Where we are now

The Market Abuse Regulation (EU) No 596/2014 ("MAR") entered into force on 3 July 2016 and issuers must update their internal guidelines and processes to conform to the new regime. MAR constitutes directly applicable law in EU Member States, the purpose of which, together with the Directive on Criminal Sanctions for Market Abuse (2014/57/EU, "CS MAD"), is to safeguard market integrity and protect investors by replacing the existing Market Abuse Directive (2003/6/EC).

MAR will result in changes to the obligation of issuers to disclose inside information, rules regarding delayed disclosure, the reporting of transactions by persons discharging managerial responsibilities and persons closely associated with them (Sw. personer i ledande ställning och deras närstående), and to the offences of insider dealing and unlawful disclosure of inside information. In addition, changes will also be made to the requirements and standards relating to insider lists, market manipulation, market soundings, buy-back programs, stabilization measures and whistleblowing.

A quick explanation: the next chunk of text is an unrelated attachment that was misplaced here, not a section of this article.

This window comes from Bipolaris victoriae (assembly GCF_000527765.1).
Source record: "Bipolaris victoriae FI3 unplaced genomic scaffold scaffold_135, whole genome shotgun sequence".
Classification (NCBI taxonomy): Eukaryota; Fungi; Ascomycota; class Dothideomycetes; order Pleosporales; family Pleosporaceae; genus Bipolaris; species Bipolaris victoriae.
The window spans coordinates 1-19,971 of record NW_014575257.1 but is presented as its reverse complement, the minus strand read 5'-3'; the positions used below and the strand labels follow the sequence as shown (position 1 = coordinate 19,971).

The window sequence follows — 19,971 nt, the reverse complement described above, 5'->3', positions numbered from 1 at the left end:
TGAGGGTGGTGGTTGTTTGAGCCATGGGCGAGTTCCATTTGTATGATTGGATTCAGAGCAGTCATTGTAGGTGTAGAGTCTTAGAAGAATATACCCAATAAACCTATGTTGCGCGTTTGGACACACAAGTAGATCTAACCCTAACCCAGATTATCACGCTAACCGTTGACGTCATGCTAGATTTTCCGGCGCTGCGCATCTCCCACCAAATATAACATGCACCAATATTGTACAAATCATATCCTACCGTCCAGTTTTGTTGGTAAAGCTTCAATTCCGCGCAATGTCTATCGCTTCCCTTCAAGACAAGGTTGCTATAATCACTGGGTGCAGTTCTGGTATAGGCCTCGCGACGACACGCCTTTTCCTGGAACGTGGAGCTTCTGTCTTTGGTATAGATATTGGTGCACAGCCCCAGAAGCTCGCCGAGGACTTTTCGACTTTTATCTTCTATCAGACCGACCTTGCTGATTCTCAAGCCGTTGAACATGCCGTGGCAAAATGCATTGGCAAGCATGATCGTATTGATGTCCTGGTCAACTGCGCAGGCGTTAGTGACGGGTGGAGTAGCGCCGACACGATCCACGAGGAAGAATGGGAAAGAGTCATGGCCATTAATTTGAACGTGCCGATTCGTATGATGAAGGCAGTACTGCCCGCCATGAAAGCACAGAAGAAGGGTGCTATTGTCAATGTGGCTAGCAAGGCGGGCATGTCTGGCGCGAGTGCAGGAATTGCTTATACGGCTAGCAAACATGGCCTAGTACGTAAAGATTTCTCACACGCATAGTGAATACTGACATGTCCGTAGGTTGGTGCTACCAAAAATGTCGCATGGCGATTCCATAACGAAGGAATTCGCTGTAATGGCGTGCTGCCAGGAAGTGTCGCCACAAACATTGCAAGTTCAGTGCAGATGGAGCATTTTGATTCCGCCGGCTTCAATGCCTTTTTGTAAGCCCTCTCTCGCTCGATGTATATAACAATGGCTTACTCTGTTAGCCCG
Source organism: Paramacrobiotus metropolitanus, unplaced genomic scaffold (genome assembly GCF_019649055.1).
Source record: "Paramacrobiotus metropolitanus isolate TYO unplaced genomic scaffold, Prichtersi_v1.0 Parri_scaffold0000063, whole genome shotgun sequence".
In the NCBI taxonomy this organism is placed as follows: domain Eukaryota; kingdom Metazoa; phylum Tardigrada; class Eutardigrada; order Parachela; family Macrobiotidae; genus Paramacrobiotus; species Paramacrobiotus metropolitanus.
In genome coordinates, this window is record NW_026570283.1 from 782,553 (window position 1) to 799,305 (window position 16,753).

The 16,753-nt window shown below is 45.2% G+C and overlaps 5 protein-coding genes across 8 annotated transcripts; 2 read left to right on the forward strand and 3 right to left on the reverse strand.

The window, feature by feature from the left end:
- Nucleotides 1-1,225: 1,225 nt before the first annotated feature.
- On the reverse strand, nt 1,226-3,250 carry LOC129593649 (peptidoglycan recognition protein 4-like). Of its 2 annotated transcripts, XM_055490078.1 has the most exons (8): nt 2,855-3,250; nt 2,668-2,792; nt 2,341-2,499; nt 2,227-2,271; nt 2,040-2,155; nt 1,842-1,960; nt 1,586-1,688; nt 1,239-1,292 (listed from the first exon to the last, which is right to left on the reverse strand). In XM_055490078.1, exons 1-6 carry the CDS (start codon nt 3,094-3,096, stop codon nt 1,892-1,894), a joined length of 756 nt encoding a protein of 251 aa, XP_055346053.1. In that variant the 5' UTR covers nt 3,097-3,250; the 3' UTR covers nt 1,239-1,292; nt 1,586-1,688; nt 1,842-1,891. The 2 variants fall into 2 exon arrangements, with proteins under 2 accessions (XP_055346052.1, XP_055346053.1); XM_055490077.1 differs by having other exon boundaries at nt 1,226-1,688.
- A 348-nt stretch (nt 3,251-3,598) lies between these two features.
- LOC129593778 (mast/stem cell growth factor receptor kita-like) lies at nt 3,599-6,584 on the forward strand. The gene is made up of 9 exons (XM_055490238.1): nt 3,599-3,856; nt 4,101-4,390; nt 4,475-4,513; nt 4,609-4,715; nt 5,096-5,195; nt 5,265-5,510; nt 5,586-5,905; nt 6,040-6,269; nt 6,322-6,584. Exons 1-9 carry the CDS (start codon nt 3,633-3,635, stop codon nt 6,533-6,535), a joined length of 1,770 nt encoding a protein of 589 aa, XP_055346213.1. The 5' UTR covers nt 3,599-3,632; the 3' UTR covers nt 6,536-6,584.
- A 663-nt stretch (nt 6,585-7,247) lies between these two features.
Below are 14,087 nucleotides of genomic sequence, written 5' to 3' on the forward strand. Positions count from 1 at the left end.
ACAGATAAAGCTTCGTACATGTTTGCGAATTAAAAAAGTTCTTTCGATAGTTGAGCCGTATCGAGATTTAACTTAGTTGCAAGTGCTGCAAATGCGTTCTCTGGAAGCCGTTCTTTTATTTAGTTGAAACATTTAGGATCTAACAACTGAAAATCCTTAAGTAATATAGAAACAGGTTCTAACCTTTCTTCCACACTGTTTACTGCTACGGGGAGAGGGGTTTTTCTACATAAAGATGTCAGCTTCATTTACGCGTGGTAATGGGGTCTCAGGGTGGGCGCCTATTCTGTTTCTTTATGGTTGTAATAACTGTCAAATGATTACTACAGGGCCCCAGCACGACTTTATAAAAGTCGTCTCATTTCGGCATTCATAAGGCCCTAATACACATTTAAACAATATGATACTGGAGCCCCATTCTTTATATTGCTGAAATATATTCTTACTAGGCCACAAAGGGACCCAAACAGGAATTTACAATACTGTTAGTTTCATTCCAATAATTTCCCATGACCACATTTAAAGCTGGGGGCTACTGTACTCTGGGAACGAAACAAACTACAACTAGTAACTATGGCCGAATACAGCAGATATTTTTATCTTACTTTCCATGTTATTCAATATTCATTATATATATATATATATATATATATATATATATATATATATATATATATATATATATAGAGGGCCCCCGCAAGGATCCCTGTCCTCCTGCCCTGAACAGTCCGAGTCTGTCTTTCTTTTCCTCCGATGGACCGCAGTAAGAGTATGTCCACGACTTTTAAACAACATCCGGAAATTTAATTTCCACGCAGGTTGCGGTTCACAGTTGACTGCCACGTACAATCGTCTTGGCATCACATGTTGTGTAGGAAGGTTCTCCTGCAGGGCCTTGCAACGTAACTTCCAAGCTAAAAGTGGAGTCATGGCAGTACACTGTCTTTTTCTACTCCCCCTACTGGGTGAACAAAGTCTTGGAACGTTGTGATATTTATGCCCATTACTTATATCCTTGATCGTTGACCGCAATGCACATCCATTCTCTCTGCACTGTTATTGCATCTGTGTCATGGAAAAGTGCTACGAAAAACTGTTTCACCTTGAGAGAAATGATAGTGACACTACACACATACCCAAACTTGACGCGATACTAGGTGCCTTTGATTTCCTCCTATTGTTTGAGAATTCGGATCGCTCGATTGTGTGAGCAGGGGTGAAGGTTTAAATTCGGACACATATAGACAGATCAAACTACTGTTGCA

In addition to being directly applicable law, MAR will also have an impact on national legislation. For instance, overlapping provisions in a number of Swedish laws, including The Act concerning Reporting Obligations for Certain Holdings of Financial Instruments (2000:1087) (Sw. lag om anmälningsskyldighet för visa innehav av finansiella instrument) which will essentially be repealed, and amendments will be made to several other Acts regulating the financial instruments market. Further, CS MAD complements MAR by requiring all Member States to provide for harmonized criminal laws in respect of insider dealing, unlawful disclosure of inside information and market manipulation, leading also to more stringent sanctions for breaches of insider rules. In Sweden, it is expected that the revised sanctions regime will enter into force earliest in February 2017.